The American Dissident: Literature, Democracy & Dissidence

Sixties Sellouts

Ce sont des artisses.  Ils voulaient changer le monde, ils ont simplement changé d’ideé.  Aujourd’hui, ils veulent changer de job, de char ou de set de salon.  Point.  Ils ont été indépendentistes, hippies, maoïstes, granolas, féministes, peace and love, marxistes-léninistes et finalement new wave.  Ils sont devenus de jeunes ou de vieux yuppies pleins de marde.  [They're artists.  They wanted to change the world, but they simply changed ideas instead.  Today they want to change jobs, cars or tv sets.  That's all.  They were separatists, hippies, maoists, organic foodies, feminists, peace and love, marxist-leninists, and finally new wave.  They became young or old yuppies full of horseshit.  trad. gts]
          —Pierre Falardeau, Les Boeufs sont lents mais la terre est patiente
I never registered Abbie [Hoffman] as a coward but I always registered him as a thief.  It affected me personally, very strongly, to feel that there were people that would use the ideas you were involved with to make money.  By 1972 there were bank commercials, billboards that said, “Today is the first day of the rest of your life.”  To think that people we were involved with, who claimed to be alternative-culture people, had actually bought into fame, fortune or power was really depressing to me. [...]  How could we have so underestimated the conviction of the people we were involved with?  One of the reasons I’ve resented Hoffman was that that’s exactly what he did.  He bought out on fame.  I think he always had a problem with fortune.
          —Peter Berg, 60s radical, from Steal This Dream by Larry Sloman p. 228
John and Yoko [Lennon] were always making promises they never kept.  They were famous for that.  I always felt that they were into that game of playing revolution, but what they liked more was the fawning.
–Alex Bennett, radio personality, from Steal This Dream by Larry Sloman p. 254

During the Sixties, we'd call those who subverted their principles for money and power SELLOUTS. Unfortunately, the term became conveniently outmoded as the sellout phenomenon generalized over the years. Indeed, today, the man or woman who hadn't sold out had become the oddity.  The term "hippie" also acquired a somewhat negative, or at best pejoratively comical  connotation, which in itself was interesting.  Many hippies eventually sold out to academe, government, and even big business. Hippies were pitiful suckers for theatrics, image, and fame.  For the advertising moguls, a vapid Mick Jagger or even a Jimmy Hendrix was worth a 1,000 Thoreaus.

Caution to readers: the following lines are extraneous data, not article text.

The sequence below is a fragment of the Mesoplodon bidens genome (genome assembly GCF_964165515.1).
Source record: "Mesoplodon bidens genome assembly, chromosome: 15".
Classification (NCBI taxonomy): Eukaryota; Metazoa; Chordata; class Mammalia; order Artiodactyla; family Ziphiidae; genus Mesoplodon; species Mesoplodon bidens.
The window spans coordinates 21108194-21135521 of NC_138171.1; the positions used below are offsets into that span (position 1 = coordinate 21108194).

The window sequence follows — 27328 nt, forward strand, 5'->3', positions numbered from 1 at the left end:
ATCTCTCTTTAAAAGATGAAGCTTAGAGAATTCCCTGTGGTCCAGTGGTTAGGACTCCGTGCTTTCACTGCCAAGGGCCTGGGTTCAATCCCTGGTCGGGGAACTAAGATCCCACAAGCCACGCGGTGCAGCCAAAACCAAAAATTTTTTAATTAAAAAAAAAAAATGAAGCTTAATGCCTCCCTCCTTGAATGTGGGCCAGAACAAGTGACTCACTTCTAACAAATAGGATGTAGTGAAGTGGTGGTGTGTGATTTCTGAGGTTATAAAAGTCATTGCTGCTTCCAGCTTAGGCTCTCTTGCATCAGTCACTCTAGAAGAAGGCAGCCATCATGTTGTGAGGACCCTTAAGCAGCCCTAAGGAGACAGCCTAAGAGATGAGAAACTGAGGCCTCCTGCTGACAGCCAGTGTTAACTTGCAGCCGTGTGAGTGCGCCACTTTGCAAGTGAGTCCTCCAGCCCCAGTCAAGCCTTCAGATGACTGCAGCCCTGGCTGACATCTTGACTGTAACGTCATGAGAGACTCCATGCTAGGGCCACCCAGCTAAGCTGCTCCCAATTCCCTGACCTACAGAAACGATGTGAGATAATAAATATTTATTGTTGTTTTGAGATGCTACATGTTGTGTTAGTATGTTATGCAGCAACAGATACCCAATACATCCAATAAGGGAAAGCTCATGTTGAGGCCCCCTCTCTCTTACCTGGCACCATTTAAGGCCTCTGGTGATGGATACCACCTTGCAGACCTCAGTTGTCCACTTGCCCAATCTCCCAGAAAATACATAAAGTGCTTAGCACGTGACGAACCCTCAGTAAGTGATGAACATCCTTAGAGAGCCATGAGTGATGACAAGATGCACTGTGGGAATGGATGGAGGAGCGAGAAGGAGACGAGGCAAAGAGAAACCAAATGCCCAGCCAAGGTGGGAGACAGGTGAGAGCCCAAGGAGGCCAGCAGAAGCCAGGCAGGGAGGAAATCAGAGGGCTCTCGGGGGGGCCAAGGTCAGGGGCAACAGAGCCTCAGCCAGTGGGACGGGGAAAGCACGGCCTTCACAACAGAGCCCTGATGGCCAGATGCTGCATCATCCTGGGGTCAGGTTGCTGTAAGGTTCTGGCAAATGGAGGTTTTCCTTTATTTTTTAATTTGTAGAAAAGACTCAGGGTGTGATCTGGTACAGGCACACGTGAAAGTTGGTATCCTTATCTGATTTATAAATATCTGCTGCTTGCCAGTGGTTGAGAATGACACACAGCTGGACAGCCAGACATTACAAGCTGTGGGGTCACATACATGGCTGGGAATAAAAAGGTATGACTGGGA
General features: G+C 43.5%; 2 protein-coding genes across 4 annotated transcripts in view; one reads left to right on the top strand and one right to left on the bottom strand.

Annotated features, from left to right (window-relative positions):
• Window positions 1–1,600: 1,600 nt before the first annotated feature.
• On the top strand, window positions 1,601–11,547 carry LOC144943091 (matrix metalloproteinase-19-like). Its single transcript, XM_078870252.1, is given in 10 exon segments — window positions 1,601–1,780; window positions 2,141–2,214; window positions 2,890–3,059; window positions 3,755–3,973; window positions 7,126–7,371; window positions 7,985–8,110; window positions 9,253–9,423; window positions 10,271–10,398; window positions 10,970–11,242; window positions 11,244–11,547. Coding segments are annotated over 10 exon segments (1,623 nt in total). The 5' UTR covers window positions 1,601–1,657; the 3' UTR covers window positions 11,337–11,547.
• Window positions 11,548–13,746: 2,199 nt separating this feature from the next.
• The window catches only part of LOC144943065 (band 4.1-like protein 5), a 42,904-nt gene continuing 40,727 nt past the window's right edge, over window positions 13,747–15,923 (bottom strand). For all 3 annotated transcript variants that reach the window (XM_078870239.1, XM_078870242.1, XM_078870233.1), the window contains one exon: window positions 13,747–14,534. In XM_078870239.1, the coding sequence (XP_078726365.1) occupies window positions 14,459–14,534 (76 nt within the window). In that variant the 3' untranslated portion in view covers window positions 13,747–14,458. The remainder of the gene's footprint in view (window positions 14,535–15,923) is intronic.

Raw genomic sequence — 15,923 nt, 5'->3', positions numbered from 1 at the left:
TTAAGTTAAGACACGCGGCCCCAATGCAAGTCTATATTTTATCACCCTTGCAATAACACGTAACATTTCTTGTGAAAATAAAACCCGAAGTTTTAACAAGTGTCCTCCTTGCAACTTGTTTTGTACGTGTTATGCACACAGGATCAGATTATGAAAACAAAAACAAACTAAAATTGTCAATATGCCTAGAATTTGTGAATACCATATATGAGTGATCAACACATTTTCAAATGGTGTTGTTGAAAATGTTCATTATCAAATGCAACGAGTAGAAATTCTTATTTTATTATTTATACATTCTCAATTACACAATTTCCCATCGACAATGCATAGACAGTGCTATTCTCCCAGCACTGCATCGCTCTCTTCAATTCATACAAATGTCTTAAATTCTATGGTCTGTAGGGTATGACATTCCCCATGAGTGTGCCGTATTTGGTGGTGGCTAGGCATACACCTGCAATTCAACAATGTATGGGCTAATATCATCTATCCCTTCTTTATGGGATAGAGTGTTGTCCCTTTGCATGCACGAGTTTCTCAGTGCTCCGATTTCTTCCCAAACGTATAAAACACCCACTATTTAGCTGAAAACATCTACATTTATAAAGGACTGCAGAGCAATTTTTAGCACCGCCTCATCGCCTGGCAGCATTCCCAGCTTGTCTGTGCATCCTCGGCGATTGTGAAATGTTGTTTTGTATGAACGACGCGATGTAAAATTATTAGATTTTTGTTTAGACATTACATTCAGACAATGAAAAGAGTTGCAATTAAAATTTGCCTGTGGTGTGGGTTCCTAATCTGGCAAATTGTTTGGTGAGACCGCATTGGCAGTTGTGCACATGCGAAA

Famous Sixties Sellouts [There must be 100s!  The list will perhaps be increased.]
One must really wonder whether or not any of these characters had any principles at all, unless of course one were to consider the acquisition of fame and wealth principles.  Most of them overtly scorned the tie and jacket, then ended up smiling in ties and jackets. 
President Bill Clinton has made millions from so-called public service.  Dubai has been paying him millions to sell the USA. 
Sec. of State Hillary Clinton has made millions from so-called public service.
Tom Hayden became a U.S. Senator
Jane Fonda became an exercise salesperson
Eric Clapton bought shares in a gentleman's clothier company.  [I mean, what the fuck?!]
Mick Jagger
(see toon)
Dennis Hopper has been on the tube for several years as spokesperson for Ameriprise Financial.  Wikipedia makes no mention about that. 
Bob Dylan became a spokesperson salesman for Victoria Secrets underwear.  [I mean, what the fuck?!]
Allen Ginsberg became a tenured professor and worried not of ideals but of his own paltry fame and place in the established-order literary canon.
Gary Snyder and others became tenured professor poet chancellors of the Academy of American Poets, concerned more with etiquette than with free speech and bold truth telling. 
Others like Paul McCartney and Van Morrison luxuriate in their multiple mansions and jetsetter lifestyles.  In fact, in retrospect, the psychedelic music men and women that gave the Sixties its beat and patina, for the most part, sold out. 

As for me, well, I'm pissed off at the 60s charade.  I'm pissed off at myself for falling for some of it:  the fashion, the music, the dope.  But, well, I was young then.  The counterculture, as it was called, was really nothing but a lightly disguised arm of corporate America dressed in paisley, smelling of patchouli oil and incense, yapping in hippie jargon, while selling, selling, selling, always selling.